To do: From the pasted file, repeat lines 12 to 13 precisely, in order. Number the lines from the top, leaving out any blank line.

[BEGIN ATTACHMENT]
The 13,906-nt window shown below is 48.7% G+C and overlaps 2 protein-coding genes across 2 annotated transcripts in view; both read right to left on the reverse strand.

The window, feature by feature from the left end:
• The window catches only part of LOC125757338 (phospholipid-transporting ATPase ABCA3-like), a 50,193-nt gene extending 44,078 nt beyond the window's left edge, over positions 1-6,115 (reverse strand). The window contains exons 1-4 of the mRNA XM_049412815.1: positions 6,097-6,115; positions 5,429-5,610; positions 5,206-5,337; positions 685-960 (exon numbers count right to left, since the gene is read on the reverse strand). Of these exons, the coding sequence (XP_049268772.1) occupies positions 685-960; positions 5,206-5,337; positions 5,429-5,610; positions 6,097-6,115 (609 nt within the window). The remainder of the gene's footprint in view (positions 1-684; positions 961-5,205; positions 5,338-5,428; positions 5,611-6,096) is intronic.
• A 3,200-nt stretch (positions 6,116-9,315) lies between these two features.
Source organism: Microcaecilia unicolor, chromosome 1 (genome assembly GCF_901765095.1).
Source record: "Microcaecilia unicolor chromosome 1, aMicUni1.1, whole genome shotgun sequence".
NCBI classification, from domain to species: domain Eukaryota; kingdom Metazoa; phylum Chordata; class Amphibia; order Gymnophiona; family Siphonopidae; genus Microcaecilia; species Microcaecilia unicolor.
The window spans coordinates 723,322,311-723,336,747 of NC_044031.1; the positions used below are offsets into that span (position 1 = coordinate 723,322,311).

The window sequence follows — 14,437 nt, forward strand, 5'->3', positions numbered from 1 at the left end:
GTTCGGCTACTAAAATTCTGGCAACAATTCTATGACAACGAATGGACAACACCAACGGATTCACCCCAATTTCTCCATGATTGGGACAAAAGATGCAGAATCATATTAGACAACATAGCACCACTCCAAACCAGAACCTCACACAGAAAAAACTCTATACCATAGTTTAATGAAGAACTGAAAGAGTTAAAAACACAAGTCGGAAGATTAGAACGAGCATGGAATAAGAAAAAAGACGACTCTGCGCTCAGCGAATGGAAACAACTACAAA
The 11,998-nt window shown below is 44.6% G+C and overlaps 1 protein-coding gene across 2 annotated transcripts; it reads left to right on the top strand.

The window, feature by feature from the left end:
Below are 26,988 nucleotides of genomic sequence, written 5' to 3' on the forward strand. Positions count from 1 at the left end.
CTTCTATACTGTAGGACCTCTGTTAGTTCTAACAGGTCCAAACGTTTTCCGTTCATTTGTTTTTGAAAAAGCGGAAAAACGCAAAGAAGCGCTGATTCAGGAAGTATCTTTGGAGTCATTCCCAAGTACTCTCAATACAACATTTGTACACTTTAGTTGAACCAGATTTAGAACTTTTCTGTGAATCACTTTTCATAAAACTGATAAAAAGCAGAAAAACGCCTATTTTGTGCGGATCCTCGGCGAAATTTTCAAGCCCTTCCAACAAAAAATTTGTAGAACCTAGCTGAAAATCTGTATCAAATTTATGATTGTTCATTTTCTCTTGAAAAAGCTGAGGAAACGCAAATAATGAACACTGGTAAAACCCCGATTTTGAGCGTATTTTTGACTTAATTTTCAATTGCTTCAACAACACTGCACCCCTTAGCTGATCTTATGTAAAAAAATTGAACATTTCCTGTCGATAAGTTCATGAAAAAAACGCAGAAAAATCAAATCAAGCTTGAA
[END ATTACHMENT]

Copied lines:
The window, feature by feature from the left end:
Below are 26,988 nucleotides of genomic sequence, written 5' to 3' on the forward strand. Positions count from 1 at the left end.